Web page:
The Routledge Companion to Nineteenth Century Philosophy

By Dean Moyar | Go to book overview

12
KIERKEGAARD AND
GERMAN IDEALISM

Merold Westphal

Søren Kierkegaard (1813–55) is rightly read as a religious thinker, as a founding father of existentialism, and as a postmodern philosopher. In all these aspects his thought is in dialogue with German Idealism, especially Kant and Hegel. Often this relation is that of sharp critique, overt or implied, but sometimes it is more a matter of convergence and overlap.

Kierkegaard lived a dramatic life that included a complex relation with his father, a broken engagement, a spectacular spat with the “tabloid” media, and a bitter denunciation of the state church in the person of its primates. For a full-length biography, a short biographical overview, or an even shorter one, see Hannay (2001), Collins (1983: 1–32), or Westphal (1996: 3–7). It is important not to get carried away with the biographical background of Kierkegaard’s authorship, however fascinating. It is all too easy to become distracted. But if we are serious about the truth claims he presents, we’ll have to focus on what is said rather than who says it.

This is especially true since often enough Kierkegaard is not the author of his writings. Many of his most important writings are pseudonymous, and it is clear that we can identify the various pseudonymous authors neither with each other nor with Kierkegaard. To assume a priori that this multi-authored authorship is either a coherent whole or nothing but disparate fragments is to refuse the hard hermeneutical task of exploring the complex relation of the parts to the whole. So it will be important to respect his emphatic request: “Thus in the pseudonymous books there is not a single word by me … if it should occur to anyone to want to quote a particular passage from the books, it is my wish, my prayer, that he will do me the kindness of citing the respective pseudonymous author’s name, not mine” (Kierkegaard 1992: 626–7). The pseudonyms relate to their creator in the way in which characters in a novel or play relate to their author. Of course it would be foolish to assign to the writer the views of all the characters in a novel or play. Shakespeare is neither Lear nor Hamlet, though perhaps there is a little Lear and a bit of Hamlet in each of us.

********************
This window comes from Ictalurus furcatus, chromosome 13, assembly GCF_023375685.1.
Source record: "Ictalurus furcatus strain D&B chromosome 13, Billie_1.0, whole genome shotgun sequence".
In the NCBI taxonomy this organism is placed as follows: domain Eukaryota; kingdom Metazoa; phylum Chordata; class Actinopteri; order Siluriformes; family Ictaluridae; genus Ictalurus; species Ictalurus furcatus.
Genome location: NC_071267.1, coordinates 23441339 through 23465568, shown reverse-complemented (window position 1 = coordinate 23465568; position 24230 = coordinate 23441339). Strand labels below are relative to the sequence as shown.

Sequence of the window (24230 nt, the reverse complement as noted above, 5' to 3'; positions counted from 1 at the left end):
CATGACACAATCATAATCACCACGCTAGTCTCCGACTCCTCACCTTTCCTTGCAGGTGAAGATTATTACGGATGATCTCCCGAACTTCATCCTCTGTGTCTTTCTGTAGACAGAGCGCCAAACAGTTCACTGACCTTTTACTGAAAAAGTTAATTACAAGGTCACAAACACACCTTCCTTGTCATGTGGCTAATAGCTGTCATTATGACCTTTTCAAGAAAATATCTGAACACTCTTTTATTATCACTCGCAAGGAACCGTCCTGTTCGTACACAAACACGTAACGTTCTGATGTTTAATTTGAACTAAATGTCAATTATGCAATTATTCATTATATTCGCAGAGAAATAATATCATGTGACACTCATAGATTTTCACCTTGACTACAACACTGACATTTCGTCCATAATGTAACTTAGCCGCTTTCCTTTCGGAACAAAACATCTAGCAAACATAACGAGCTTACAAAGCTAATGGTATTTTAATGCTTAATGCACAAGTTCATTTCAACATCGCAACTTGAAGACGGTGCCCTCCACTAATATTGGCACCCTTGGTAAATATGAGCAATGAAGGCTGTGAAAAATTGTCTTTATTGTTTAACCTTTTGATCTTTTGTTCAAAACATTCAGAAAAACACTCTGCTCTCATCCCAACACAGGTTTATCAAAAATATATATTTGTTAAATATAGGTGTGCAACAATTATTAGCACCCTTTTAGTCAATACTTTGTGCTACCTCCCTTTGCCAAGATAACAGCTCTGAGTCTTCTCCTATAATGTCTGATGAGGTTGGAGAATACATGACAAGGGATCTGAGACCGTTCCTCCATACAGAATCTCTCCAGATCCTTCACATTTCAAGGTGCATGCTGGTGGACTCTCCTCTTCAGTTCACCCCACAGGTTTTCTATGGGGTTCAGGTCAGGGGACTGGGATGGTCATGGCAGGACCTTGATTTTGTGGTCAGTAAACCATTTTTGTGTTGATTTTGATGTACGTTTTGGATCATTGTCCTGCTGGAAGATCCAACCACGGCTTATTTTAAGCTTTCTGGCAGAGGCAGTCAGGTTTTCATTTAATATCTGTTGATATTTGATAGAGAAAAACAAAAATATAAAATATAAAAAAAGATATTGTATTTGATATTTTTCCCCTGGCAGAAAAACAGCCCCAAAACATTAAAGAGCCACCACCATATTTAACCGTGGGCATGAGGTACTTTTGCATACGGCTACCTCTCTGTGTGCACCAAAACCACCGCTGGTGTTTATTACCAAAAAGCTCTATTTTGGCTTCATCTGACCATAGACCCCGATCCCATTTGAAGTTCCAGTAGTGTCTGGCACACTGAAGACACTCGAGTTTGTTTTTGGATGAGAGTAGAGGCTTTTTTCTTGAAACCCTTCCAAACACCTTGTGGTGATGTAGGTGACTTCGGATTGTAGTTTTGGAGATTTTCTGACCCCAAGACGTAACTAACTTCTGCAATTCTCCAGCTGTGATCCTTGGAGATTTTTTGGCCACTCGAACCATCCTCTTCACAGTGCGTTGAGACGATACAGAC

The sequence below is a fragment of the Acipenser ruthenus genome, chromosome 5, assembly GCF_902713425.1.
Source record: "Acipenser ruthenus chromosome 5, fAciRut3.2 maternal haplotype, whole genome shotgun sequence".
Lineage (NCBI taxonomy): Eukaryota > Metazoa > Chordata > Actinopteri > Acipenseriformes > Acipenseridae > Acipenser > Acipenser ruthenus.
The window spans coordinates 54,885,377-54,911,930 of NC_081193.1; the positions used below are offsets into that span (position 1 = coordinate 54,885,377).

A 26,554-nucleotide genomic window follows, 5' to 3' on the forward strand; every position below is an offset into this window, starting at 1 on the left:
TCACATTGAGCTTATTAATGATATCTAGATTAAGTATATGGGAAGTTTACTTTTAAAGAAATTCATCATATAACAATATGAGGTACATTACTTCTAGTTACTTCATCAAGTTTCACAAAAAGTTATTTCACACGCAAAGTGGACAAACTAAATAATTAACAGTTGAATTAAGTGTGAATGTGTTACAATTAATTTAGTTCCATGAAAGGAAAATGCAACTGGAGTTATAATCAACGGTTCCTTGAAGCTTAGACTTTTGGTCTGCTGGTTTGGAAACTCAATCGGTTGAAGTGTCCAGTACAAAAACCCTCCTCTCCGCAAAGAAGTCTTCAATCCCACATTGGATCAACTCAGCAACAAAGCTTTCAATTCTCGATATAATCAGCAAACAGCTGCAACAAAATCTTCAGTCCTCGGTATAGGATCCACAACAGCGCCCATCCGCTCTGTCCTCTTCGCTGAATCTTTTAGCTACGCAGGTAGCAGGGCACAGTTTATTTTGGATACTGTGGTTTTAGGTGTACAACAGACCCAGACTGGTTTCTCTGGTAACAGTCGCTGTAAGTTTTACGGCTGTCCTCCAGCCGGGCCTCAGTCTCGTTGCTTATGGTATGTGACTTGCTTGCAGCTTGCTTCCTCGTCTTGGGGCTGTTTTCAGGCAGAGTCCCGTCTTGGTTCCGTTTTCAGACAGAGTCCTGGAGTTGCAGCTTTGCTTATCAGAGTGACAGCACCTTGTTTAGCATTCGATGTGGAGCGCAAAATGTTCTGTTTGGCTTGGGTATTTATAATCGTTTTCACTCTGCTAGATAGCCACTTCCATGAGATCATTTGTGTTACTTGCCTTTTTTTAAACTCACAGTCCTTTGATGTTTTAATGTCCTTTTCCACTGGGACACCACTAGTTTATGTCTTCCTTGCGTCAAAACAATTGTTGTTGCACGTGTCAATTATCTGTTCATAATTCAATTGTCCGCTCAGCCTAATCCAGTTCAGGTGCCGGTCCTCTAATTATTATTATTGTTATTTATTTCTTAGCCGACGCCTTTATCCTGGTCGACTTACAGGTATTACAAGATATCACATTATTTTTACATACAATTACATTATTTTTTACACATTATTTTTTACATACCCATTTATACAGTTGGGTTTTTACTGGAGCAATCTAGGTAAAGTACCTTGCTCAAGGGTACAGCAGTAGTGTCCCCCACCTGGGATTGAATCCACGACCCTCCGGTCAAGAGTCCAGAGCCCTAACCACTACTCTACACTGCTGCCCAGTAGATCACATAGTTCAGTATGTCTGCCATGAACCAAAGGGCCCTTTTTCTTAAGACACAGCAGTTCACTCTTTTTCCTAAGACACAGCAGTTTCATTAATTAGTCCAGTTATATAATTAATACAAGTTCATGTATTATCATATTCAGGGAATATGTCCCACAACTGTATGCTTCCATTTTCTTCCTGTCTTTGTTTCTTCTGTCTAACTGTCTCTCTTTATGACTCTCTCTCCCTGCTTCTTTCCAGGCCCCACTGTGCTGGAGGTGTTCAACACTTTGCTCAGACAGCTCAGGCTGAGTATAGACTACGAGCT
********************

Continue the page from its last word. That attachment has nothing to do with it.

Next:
Why did Kierkegaard write pseudonymously? It was not to hide identity but rather to communicate more effectively with his reader, whom he often spoke of as “that single individual.” Negatively speaking, he wanted to distance himself from the work

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